The daily grind, for so many, can feel like a constant juggling act. You attempt to balance work, household chores, bills, family – and hopefully some leisure in between if there’s any time leftover. Trying to find time for things we enjoy – or for projects to improve ourselves – can often feel impossible. It is incredibly frustrating to not move forward with things that you truly value. It’s just as frustrating to get stuck under a tower of tasks that never seems to get any smaller.
An online poll by the Mental Health Foundation found that
in the past year, 74% of people have felt so stressed they have been overwhelmed or unable to cope. A report by ACAS, the workplace experts, had similar findings. These included 66% of poll respondents had felt stressed or anxious about work over the past year – and 35% struggling to balance home and work lives.
This encouraged us to look for a helpful way to improve task organisation and to make them seem less disheartening.
One example is for you to embrace online apps and tools which are available, as they can support your progress in breaking down into manageable segments an expanding task list. This can prevent you from falling into the pattern of trying to complete multiple tasks simultaneously while considering other items that may need to be started soon. This common mistake can lead to us feel overwhelmed. The effort to move forward becomes mentally taxing and stagnates our progress.
Some scheduling style techniques, such as Personal Kanban, and post-it note-style tools like Trello boards, encourage you to condense the mass of tasks that you may currently be working on into a more manageable and visually pleasing format.
Both strategies encourage breaking down your to-do list into two main areas – which are followed by a
To Do / Options / Ideas
This column (or two columns if you would like to separate your ideas from the general to-do list) should be used for everything you currently have pending. Trello, for example, will allow you to organise this further with handy coloured labels and due dates, etc.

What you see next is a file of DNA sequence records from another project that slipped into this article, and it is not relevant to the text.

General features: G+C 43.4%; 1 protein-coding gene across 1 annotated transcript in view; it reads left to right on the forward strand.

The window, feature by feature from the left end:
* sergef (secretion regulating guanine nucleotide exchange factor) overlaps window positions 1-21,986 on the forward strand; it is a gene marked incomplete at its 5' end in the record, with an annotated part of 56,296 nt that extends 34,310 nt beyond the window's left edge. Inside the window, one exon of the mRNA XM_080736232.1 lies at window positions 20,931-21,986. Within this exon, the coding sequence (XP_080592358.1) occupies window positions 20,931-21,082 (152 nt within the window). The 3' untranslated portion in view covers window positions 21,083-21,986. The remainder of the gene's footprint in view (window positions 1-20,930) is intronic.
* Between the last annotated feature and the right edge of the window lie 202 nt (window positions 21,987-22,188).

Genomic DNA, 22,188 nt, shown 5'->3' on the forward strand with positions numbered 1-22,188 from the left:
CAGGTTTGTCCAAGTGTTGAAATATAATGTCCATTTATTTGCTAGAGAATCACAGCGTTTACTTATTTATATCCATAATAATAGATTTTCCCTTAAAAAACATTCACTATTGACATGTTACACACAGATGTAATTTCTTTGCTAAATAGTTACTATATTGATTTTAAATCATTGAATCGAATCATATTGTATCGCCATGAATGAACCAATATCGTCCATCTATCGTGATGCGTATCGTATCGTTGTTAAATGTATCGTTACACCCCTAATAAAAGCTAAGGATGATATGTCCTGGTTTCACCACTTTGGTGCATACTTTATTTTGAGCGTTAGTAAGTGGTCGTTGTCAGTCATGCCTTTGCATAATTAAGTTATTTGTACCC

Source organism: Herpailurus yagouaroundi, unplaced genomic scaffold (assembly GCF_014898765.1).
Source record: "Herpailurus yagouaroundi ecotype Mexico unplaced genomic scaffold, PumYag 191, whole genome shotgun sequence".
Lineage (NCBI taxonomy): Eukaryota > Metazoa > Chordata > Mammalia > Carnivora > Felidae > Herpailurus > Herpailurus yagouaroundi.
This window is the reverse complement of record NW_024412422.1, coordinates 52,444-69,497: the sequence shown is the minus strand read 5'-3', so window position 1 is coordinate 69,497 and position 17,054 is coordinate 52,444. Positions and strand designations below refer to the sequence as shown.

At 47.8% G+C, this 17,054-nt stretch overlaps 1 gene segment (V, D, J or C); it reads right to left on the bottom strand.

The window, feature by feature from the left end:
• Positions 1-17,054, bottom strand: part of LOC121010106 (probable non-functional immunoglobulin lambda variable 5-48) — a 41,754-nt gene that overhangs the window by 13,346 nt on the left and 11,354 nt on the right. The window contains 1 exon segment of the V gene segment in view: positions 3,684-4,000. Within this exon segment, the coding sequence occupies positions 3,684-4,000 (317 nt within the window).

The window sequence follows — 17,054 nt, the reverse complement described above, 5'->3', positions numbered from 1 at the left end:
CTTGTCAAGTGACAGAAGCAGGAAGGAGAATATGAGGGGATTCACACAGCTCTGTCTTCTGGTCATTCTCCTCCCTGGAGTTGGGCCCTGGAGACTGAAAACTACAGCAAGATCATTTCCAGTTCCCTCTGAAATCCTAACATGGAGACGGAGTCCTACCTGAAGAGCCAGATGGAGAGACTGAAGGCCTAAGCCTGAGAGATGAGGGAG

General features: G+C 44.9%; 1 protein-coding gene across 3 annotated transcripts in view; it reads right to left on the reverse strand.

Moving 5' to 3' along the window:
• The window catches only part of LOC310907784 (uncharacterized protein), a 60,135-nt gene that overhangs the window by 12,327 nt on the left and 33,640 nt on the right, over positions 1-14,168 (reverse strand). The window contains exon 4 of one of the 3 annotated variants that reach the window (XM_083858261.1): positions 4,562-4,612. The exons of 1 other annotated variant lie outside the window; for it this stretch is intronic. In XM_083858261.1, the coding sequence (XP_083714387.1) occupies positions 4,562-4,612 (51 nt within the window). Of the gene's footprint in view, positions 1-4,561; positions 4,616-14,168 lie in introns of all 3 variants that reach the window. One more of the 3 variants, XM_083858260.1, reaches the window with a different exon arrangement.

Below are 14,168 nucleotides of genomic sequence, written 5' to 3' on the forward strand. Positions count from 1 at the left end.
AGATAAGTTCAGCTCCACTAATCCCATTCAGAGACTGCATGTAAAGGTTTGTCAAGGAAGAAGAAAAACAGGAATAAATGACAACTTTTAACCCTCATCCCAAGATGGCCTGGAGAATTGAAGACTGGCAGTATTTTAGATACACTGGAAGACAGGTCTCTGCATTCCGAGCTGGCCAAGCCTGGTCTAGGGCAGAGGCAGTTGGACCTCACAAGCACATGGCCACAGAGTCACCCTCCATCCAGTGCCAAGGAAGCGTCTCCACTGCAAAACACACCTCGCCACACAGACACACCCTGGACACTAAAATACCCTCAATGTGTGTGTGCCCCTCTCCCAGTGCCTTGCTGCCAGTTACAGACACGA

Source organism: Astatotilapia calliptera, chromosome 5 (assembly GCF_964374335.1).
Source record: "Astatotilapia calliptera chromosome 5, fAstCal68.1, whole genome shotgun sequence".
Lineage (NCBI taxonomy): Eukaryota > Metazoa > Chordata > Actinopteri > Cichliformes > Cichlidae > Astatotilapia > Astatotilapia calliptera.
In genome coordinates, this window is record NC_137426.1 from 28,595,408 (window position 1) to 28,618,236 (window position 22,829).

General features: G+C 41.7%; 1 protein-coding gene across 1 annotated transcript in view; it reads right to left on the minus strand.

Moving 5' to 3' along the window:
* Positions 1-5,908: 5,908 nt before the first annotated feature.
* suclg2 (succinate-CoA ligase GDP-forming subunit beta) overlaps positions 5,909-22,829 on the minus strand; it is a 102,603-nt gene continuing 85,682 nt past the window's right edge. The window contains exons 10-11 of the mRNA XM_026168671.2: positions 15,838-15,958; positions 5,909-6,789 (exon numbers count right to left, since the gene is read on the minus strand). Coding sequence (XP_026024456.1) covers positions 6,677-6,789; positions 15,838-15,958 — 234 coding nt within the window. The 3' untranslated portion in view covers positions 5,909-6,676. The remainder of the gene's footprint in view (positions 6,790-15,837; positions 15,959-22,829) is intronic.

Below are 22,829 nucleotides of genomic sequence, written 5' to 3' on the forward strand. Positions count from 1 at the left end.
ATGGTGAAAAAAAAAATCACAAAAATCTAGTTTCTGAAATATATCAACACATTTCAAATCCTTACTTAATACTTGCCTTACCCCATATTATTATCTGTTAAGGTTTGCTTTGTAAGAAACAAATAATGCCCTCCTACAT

This list, when viewed alone, can result in our slipping into the habit of trying to tackle as many tasks as possible and struggle to complete tasks at a standard we are happy with.
Doing / in progress
In Progress list, according to the Personal Kanban, should be restricted to three tasks. This will allow you to focus on the tasks clearly and will give you the ability to complete them without reaching a mental block.
Resist the temptation to add any more than three, or to add tasks that should be broken down into multiple tasks. For example, if your task is to start a new business or write a new business strategy, it will obstruct your progress instantly. These need to be broken down further.
Complete / Done
Although this column may appear self-explanatory, not all tasks are indefinitely complete.
For example, self-assessment is an annual business task. Once complete, a due date can be added, and, once relevant, the card can be moved back to the To Do column. For the other completed tasks, it is simply rewarding to see them move over to the completed column. Enjoy the sense of satisfaction as the list grows!
We hope this simple concept can help you manage your planning and task lists. For further guidance on how an app can help you, please contact us today.